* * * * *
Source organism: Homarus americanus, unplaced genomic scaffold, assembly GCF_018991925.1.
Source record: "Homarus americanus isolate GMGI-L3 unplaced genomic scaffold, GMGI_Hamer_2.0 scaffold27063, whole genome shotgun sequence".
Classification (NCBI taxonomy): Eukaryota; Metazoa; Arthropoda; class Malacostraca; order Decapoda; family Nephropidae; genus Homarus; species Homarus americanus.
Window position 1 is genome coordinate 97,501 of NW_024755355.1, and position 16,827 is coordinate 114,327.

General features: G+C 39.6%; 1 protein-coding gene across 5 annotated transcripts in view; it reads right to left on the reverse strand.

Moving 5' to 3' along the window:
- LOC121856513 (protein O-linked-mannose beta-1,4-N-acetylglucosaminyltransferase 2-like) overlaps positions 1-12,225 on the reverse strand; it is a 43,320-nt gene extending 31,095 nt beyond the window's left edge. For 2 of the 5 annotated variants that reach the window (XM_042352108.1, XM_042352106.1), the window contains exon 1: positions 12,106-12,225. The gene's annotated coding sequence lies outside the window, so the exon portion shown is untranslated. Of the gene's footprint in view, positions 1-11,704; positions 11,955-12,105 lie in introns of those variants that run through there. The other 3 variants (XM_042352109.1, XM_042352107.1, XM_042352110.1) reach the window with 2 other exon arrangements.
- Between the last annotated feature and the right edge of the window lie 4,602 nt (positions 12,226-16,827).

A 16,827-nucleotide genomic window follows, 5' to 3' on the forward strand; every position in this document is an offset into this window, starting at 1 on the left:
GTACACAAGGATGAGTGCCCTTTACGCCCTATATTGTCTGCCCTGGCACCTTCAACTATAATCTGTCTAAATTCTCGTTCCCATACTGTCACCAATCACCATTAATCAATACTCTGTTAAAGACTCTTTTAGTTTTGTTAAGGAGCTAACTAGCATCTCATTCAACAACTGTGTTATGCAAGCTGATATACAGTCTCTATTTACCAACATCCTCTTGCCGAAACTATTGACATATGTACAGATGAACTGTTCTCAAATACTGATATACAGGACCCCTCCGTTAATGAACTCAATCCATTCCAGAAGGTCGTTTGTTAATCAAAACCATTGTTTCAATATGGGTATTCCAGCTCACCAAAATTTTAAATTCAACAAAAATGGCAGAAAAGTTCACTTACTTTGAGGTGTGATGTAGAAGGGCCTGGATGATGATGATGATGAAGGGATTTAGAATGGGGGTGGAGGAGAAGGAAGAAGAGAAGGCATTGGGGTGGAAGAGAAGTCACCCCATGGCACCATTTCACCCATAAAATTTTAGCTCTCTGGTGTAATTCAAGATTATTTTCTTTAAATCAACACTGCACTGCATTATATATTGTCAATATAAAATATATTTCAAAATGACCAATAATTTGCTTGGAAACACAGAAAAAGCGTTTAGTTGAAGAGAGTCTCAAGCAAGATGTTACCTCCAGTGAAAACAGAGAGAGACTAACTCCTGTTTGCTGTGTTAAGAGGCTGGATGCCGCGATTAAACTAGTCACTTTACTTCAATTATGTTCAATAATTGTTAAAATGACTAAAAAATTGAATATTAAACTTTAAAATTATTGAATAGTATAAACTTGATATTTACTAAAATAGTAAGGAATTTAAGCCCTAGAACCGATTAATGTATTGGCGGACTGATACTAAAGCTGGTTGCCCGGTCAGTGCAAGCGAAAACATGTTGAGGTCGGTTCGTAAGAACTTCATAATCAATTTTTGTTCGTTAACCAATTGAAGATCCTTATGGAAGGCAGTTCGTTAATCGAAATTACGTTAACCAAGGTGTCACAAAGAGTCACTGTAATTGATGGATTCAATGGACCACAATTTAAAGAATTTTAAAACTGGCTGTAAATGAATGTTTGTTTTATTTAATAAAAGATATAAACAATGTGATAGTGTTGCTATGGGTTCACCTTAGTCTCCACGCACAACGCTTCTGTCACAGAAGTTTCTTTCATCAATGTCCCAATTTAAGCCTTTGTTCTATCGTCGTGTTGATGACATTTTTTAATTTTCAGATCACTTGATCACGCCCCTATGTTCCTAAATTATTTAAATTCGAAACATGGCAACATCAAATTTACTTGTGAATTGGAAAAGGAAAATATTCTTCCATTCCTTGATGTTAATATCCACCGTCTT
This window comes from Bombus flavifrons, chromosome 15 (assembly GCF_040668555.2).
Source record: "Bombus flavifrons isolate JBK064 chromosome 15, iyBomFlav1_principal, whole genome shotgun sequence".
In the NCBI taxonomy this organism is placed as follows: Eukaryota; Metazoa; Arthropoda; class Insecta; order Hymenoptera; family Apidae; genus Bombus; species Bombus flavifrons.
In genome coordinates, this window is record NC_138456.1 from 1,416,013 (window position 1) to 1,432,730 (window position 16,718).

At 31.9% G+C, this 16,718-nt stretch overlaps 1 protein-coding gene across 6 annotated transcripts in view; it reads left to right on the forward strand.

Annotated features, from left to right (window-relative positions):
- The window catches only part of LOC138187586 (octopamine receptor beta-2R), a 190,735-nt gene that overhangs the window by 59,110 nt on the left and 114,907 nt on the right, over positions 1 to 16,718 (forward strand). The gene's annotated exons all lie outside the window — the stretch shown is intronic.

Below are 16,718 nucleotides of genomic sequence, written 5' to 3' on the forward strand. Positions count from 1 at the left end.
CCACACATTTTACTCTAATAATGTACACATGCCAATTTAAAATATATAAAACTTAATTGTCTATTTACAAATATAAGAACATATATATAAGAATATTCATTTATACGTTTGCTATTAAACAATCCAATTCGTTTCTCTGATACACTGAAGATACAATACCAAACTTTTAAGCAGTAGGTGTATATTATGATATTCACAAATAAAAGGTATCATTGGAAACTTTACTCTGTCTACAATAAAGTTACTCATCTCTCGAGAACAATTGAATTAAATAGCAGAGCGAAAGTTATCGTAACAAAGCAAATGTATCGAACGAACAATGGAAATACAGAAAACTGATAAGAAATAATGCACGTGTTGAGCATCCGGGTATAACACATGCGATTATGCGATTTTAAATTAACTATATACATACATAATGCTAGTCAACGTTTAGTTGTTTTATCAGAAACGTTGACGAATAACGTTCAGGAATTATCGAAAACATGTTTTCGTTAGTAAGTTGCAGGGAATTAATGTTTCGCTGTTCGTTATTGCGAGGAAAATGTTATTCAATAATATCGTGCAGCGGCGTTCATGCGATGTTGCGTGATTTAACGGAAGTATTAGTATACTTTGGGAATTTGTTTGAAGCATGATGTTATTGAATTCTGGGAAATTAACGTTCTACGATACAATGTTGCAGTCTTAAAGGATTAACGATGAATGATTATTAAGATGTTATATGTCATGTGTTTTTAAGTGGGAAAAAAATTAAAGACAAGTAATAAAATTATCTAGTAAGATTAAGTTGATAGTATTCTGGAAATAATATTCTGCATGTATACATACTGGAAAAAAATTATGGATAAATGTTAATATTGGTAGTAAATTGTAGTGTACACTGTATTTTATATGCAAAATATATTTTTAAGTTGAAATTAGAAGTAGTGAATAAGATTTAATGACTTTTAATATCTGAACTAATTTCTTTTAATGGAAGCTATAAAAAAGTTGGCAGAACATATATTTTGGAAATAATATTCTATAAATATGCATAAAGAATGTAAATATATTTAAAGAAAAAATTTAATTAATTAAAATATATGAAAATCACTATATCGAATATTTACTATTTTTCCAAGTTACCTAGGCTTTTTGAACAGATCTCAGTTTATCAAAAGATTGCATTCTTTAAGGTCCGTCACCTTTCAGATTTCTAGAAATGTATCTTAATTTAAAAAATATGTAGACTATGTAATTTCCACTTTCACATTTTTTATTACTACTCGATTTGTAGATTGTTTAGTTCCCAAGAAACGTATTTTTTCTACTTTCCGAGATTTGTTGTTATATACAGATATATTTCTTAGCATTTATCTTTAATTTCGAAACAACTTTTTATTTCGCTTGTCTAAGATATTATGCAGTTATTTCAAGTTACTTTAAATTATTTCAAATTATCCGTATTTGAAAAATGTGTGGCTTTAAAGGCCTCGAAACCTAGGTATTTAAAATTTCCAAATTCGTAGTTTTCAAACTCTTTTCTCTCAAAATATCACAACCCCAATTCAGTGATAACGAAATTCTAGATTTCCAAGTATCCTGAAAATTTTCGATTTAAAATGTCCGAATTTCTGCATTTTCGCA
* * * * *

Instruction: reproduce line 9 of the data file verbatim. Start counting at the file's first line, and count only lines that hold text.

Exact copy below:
A 16,827-nucleotide genomic window follows, 5' to 3' on the forward strand; every position in this document is an offset into this window, starting at 1 on the left: